Dave Myers (05:59): And then by the end of the week, the kids will have a final project that they're going to turn in. And so as a parent, my wife would always try to see what was the starting point for the week, and then where were we headed for the week. So that as a parent, you actually understood the continuum and day by day of what was going to go on.

Dave Myers (06:19): So that's, I'm going to say that's her tip, that she would just say, sit down, take a little bit of time, map things out, get things organized, take a look at it. Then it just gives you the ability to have a better conversation as a parent and leading your kids in their education. And it just, to be organized in anything obviously is a plus. And so if you can do that, I think that would help tremendously.

Janna Koch (06:43): Well, knowing where you're going is very important in life, whether it is driving directions. Or if you're at the store, knowing what you're going to get, because you have to know the ingredients you're going to buy in order to prepare the meals. Right? So.

Janna Koch (06:57): Yeah.

Dave Myers (06:58): So the other thing is, and of course this is the beauty of homeschooling and even in the classroom when I was teaching in the public schools. So it's also super fun to be able to deviate. And when you have moments that pop up and your kids bring up questions and they sort of seem like a sidetrack, oh, those are the best conversations and the things that kids remember.

Dave Myers (07:19): So you may have a curriculum that says, here's our starting point, here's our ending point, but you have the flexibility to deviate in that. And that's a beautiful thing. And like I say, those are the best conversations. Those are real, those are authentic learning moments because the kids interesting and they're sort of directing.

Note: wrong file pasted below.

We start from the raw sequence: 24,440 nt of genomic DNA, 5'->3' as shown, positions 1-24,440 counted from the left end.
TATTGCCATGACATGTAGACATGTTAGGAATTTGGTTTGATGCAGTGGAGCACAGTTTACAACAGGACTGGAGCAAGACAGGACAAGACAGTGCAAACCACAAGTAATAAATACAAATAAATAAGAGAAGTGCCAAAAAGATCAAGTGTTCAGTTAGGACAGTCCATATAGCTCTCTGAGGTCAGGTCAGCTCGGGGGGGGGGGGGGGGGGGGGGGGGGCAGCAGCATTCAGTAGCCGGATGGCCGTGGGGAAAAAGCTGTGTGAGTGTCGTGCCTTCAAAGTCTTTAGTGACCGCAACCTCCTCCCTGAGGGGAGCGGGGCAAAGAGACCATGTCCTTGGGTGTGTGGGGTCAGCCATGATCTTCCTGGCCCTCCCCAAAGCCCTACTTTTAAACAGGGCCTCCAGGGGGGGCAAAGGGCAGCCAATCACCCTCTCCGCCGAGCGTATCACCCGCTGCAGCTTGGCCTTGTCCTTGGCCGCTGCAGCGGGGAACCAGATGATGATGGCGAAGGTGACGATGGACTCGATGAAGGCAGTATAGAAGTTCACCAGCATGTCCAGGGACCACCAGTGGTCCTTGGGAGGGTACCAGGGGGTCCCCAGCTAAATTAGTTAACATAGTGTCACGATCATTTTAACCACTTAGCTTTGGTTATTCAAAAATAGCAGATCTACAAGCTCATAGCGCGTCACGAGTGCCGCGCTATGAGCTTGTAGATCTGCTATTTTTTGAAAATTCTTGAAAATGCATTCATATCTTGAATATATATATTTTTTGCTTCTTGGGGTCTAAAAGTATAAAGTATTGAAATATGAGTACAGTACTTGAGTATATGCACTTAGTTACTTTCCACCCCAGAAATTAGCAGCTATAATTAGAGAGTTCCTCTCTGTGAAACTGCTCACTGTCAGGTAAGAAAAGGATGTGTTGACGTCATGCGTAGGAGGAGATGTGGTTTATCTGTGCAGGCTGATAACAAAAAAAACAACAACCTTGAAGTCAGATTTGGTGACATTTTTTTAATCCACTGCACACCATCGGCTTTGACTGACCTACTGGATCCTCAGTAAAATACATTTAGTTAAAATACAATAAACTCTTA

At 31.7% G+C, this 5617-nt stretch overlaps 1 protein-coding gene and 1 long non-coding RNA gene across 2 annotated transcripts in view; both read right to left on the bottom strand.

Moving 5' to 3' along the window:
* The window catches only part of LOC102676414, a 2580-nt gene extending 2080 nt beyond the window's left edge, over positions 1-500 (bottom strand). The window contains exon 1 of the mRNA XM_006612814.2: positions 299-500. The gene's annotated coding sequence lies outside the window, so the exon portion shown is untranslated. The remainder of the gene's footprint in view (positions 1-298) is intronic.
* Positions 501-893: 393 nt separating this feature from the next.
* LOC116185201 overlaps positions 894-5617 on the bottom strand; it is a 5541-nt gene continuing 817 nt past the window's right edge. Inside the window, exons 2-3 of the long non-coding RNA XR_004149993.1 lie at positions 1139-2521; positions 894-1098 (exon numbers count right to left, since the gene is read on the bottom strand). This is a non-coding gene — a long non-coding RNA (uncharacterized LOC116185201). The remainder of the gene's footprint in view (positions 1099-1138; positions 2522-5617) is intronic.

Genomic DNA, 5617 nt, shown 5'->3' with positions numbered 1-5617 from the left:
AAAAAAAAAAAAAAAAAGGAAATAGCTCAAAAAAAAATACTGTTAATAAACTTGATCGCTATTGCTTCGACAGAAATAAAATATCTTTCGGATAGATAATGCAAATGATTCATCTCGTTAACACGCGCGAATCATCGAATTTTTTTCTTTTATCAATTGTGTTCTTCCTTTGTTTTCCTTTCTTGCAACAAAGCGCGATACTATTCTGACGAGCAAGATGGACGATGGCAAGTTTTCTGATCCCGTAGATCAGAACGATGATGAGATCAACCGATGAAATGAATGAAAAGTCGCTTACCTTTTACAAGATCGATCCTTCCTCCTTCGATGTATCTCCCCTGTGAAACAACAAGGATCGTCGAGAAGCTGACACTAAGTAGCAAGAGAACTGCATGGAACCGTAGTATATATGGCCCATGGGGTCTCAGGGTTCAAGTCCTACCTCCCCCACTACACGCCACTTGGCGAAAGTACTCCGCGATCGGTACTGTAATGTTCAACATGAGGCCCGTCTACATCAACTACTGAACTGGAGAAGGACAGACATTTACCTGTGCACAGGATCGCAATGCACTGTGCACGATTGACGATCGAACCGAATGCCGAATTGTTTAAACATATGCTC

Janna Koch (07:36): Yeah. Those are the ones that we want to capitalize on.

Dave Myers (07:40): Right.

Janna Koch (07:41): And not just dismiss because it's not part of what we had planned. That is really interesting about homeschool. What I have found as a homeschool parent, I really have to get out of my own way.

Janna Koch (07:51): I have to put aside sometimes. I like to say, I like to have a general outline, but I don't like to have it mapped out so detailed that I can't deviate.

Dave Myers (08:01): Right.

Janna Koch (08:01): Because my personality would like to just, "Okay, that's nice, but that's not what we're talking about right now." But knowing that I can have that flexibility and go, "Okay, maybe not." It doesn't all the time lead to the final destination, but it's showing my children that they can ask questions and that they can work through their thoughts, even if they don't pertain necessarily to what we're talking about.

Janna Koch (08:25): I think it's just a process. The other day, my girls say, "Why do you talk to yourself when you're working something out?" And I said, "Well, that's my process. I don't need anyone to answer me. I just need to hear my thoughts out loud." For some reason, that just brings legitimacy to me as a person.